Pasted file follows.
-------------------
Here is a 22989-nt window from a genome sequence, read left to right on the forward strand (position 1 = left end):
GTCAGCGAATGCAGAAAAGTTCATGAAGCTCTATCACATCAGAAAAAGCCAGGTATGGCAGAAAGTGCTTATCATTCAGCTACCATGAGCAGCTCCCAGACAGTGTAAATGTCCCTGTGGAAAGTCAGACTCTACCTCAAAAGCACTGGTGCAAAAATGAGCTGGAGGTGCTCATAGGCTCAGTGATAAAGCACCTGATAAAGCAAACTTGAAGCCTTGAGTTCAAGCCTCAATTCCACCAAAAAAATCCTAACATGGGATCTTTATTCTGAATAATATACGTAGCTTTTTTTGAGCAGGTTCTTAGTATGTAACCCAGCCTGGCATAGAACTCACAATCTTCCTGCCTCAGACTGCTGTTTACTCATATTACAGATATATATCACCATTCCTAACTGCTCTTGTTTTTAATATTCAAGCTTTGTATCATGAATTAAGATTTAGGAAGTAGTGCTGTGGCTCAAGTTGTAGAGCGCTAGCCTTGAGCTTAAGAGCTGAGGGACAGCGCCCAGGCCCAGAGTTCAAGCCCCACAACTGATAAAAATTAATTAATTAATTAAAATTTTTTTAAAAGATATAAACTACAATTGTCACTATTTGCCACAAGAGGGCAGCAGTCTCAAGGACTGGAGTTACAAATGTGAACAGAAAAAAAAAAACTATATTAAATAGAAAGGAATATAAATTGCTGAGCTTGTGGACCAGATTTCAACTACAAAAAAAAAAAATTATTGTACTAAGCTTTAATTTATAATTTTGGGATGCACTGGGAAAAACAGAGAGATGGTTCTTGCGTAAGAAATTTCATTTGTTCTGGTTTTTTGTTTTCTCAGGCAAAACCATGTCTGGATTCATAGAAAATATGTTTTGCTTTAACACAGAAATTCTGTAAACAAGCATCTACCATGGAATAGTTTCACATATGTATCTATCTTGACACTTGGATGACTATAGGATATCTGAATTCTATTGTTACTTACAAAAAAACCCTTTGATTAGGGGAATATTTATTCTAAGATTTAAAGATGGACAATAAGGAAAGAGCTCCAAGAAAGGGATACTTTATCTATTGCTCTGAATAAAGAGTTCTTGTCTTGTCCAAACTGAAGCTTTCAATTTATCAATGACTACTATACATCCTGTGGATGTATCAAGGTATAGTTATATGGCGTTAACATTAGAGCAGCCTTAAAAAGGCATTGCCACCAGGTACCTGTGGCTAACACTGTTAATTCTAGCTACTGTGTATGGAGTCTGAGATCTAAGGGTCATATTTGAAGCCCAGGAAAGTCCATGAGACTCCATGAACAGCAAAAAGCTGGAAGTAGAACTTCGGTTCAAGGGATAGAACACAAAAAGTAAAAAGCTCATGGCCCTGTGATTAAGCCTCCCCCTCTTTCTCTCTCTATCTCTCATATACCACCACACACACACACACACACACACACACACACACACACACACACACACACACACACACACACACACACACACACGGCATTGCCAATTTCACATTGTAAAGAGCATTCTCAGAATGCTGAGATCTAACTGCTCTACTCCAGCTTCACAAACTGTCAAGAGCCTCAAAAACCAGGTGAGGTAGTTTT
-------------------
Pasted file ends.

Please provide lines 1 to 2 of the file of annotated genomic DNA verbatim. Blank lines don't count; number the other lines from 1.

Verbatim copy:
Here is a 22989-nt window from a genome sequence, read left to right on the forward strand (position 1 = left end):
GTCAGCGAATGCAGAAAAGTTCATGAAGCTCTATCACATCAGAAAAAGCCAGGTATGGCAGAAAGTGCTTATCATTCAGCTACCATGAGCAGCTCCCAGACAGTGTAAATGTCCCTGTGGAAAGTCAGACTCTACCTCAAAAGCACTGGTGCAAAAATGAGCTGGAGGTGCTCATAGGCTCAGTGATAAAGCACCTGATAAAGCAAACTTGAAGCCTTGAGTTCAAGCCTCAATTCCACCAAAAAAATCCTAACATGGGATCTTTATTCTGAATAATATACGTAGCTTTTTTTGAGCAGGTTCTTAGTATGTAACCCAGCCTGGCATAGAACTCACAATCTTCCTGCCTCAGACTGCTGTTTACTCATATTACAGATATATATCACCATTCCTAACTGCTCTTGTTTTTAATATTCAAGCTTTGTATCATGAATTAAGATTTAGGAAGTAGTGCTGTGGCTCAAGTTGTAGAGCGCTAGCCTTGAGCTTAAGAGCTGAGGGACAGCGCCCAGGCCCAGAGTTCAAGCCCCACAACTGATAAAAATTAATTAATTAATTAAAATTTTTTTAAAAGATATAAACTACAATTGTCACTATTTGCCACAAGAGGGCAGCAGTCTCAAGGACTGGAGTTACAAATGTGAACAGAAAAAAAAAAACTATATTAAATAGAAAGGAATATAAATTGCTGAGCTTGTGGACCAGATTTCAACTACAAAAAAAAAAAATTATTGTACTAAGCTTTAATTTATAATTTTGGGATGCACTGGGAAAAACAGAGAGATGGTTCTTGCGTAAGAAATTTCATTTGTTCTGGTTTTTTGTTTTCTCAGGCAAAACCATGTCTGGATTCATAGAAAATATGTTTTGCTTTAACACAGAAATTCTGTAAACAAGCATCTACCATGGAATAGTTTCACATATGTATCTATCTTGACACTTGGATGACTATAGGATATCTGAATTCTATTGTTACTTACAAAAAAACCCTTTGATTAGGGGAATATTTATTCTAAGATTTAAAGATGGACAATAAGGAAAGAGCTCCAAGAAAGGGATACTTTATCTATTGCTCTGAATAAAGAGTTCTTGTCTTGTCCAAACTGAAGCTTTCAATTTATCAATGACTACTATACATCCTGTGGATGTATCAAGGTATAGTTATATGGCGTTAACATTAGAGCAGCCTTAAAAAGGCATTGCCACCAGGTACCTGTGGCTAACACTGTTAATTCTAGCTACTGTGTATGGAGTCTGAGATCTAAGGGTCATATTTGAAGCCCAGGAAAGTCCATGAGACTCCATGAACAGCAAAAAGCTGGAAGTAGAACTTCGGTTCAAGGGATAGAACACAAAAAGTAAAAAGCTCATGGCCCTGTGATTAAGCCTCCCCCTCTTTCTCTCTCTATCTCTCATATACCACCACACACACACACACACACACACACACACACACACACACACACACACACACACACACACACACACACACACACGGCATTGCCAATTTCACATTGTAAAGAGCATTCTCAGAATGCTGAGATCTAACTGCTCTACTCCAGCTTCACAAACTGTCAAGAGCCTCAAAAACCAGGTGAGGTAGTTTT